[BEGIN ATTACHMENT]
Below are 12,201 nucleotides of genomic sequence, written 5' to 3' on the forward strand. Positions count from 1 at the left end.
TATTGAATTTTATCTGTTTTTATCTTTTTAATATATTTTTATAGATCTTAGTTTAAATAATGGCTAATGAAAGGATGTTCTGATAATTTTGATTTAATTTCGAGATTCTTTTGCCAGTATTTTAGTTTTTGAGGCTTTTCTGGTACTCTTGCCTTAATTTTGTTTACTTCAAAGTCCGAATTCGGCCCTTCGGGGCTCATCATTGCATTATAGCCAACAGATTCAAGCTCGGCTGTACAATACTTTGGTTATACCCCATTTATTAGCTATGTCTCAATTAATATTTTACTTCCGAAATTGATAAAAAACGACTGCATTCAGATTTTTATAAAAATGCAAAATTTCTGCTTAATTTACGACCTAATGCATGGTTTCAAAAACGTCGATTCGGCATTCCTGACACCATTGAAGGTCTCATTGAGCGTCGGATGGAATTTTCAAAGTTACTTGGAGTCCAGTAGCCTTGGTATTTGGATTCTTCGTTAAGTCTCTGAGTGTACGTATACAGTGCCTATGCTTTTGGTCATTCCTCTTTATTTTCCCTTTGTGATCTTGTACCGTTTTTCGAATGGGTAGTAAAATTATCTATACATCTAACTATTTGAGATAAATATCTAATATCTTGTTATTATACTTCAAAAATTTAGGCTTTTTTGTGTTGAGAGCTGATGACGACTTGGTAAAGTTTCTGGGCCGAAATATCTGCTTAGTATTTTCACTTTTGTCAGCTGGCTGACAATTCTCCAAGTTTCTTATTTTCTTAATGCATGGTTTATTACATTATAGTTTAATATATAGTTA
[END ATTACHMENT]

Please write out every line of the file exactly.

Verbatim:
Below are 12,201 nucleotides of genomic sequence, written 5' to 3' on the forward strand. Positions count from 1 at the left end.
TATTGAATTTTATCTGTTTTTATCTTTTTAATATATTTTTATAGATCTTAGTTTAAATAATGGCTAATGAAAGGATGTTCTGATAATTTTGATTTAATTTCGAGATTCTTTTGCCAGTATTTTAGTTTTTGAGGCTTTTCTGGTACTCTTGCCTTAATTTTGTTTACTTCAAAGTCCGAATTCGGCCCTTCGGGGCTCATCATTGCATTATAGCCAACAGATTCAAGCTCGGCTGTACAATACTTTGGTTATACCCCATTTATTAGCTATGTCTCAATTAATATTTTACTTCCGAAATTGATAAAAAACGACTGCATTCAGATTTTTATAAAAATGCAAAATTTCTGCTTAATTTACGACCTAATGCATGGTTTCAAAAACGTCGATTCGGCATTCCTGACACCATTGAAGGTCTCATTGAGCGTCGGATGGAATTTTCAAAGTTACTTGGAGTCCAGTAGCCTTGGTATTTGGATTCTTCGTTAAGTCTCTGAGTGTACGTATACAGTGCCTATGCTTTTGGTCATTCCTCTTTATTTTCCCTTTGTGATCTTGTACCGTTTTTCGAATGGGTAGTAAAATTATCTATACATCTAACTATTTGAGATAAATATCTAATATCTTGTTATTATACTTCAAAAATTTAGGCTTTTTTGTGTTGAGAGCTGATGACGACTTGGTAAAGTTTCTGGGCCGAAATATCTGCTTAGTATTTTCACTTTTGTCAGCTGGCTGACAATTCTCCAAGTTTCTTATTTTCTTAATGCATGGTTTATTACATTATAGTTTAATATATAGTTA